Examples of growth
Examples of growth from individual applications
For a local project
Numbers of disciples
These are measures of size
- 10% growth in the number of those who have joined the worshipping communities in the past year (net of those who have left) (from 100 to 110).
- Over 3 years to double the number of assemblies or interventions in local secondary schools.
- An increase in the size of the core group of 10-14 year olds to keep the flow through the youth work going. We currently have 10 people in this age range and would like to get to 18 or more of them.
- Three new families a year becoming part of the church family 10% increase in follow on engagement from baptism families.
- We would like to see an increase in families coming to faith throughout the four parishes as a result of building relationships and working alongside families over a three year period.
- A new Fresh Expression of church emerging amongst a particular group of our community.
Depth of discipleship
These are measures of depth of faith
- 2 young people per year stepping up into a position of leadership.
- 10% growth in the number of baptisms and/or confirmation from local ‘partner’ school.
- Increase of 2 new volunteers per year in the volunteer base within all three main churches.
- 10% growth in vocations to ordination and authorised lay ministries.
- 5% growth in the number of people with leadership responsibility who were not Christians five years ago.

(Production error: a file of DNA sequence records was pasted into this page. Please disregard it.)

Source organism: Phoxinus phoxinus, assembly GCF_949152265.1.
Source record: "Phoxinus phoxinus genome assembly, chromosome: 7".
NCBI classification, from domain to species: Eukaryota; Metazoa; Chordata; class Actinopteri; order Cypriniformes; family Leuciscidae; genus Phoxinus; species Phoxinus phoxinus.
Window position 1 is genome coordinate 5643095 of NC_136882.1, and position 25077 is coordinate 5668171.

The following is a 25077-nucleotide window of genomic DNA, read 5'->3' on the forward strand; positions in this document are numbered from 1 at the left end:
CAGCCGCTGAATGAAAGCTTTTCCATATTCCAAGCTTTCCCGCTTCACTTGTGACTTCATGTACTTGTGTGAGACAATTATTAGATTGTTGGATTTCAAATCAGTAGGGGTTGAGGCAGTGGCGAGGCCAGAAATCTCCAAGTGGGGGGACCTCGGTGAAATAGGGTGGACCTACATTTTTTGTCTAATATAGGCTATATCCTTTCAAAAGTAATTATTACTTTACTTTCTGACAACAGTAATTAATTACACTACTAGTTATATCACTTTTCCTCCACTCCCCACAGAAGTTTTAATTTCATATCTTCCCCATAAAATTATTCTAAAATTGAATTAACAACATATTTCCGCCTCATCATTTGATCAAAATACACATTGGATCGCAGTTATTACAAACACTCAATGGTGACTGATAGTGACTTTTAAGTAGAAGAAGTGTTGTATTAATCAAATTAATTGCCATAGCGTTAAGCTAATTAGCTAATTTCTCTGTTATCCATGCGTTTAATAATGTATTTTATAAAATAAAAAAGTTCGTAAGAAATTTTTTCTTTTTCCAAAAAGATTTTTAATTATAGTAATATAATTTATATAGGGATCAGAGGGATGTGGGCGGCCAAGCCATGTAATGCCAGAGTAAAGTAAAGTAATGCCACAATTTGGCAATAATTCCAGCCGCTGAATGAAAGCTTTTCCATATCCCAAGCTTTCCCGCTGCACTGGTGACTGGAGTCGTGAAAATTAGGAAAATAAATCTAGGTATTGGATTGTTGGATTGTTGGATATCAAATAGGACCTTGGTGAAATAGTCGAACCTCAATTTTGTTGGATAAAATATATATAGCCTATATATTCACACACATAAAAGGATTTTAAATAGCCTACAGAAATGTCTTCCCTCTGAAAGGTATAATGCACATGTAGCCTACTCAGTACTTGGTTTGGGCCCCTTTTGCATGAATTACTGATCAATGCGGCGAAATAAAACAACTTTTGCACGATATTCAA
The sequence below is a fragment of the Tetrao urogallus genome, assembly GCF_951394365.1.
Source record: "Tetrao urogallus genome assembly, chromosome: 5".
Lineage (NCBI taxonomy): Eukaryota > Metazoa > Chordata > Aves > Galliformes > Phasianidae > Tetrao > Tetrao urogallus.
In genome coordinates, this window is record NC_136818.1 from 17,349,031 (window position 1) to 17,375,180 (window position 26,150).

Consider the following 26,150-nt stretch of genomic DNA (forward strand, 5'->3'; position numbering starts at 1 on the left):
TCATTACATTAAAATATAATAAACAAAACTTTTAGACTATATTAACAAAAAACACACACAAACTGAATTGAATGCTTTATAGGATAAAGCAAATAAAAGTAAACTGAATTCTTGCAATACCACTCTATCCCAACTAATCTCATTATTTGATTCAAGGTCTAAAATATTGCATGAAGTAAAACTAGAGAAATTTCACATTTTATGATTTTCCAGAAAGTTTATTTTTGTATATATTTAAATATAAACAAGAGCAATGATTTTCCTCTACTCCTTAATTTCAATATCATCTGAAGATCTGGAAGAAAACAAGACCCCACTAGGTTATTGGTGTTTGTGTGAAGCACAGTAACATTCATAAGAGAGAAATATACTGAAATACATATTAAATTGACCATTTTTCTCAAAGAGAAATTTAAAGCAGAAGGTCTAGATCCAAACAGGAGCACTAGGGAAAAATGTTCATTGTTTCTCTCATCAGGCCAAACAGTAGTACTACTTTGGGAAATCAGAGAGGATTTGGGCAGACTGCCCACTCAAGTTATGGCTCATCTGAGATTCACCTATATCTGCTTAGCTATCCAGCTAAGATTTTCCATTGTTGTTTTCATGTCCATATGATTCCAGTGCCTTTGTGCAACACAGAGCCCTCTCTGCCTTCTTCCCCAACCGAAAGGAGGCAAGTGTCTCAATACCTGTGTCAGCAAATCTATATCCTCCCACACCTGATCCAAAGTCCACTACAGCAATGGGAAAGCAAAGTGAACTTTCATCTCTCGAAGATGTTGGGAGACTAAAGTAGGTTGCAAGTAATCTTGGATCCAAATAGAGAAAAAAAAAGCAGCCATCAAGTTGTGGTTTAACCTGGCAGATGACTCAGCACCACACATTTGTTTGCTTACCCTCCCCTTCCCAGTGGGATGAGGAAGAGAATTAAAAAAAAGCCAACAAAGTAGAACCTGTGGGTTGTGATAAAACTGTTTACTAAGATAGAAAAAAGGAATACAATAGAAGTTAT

- 5% growth in the number of worshippers who give through a planned giving scheme (or other regular giving).
Loving Service of the World
These are measures of service. Examples are also more difficult to give as they tend to be very specific to context and project but might include:
- 10% growth in the number of recently bereaved seeking ongoing care and support
- 15 people per year being freed from debt using a church run debt counselling centre
- 5% decrease in recorded crime in the vicinity of a church-run youth work project or Street Pastors/Angels initiative
- 10% increase/year in those serving in Church outreach groups (from 10 people to 13)
- Each year, 20% of people attending groups or courses (e.g. Toddlers or Parenting Course) to be from outside the church
- Meaningful opportunities to pray for users of the Foodbank as a result of missional conversations
St. John’s, Enderby received three years funding which helped turn occasional youth activities into long standing relationships with young people and with local schools.
“The long term funding has allowed us to grow professional links with the school and have a long term commitment to it.” There is now an established presence in the local secondary school. The quality of this engagement has led to requests from the school to help with pupil support and to more missional opportunities with pupils in the school.
A Christian group ‘RIOT', has recently started. Young people share a meal together and are encouraged on their Christian journey. Buoyed by this, young people have become agents of social change promoting social justice projects and taking up more leadership roles in church.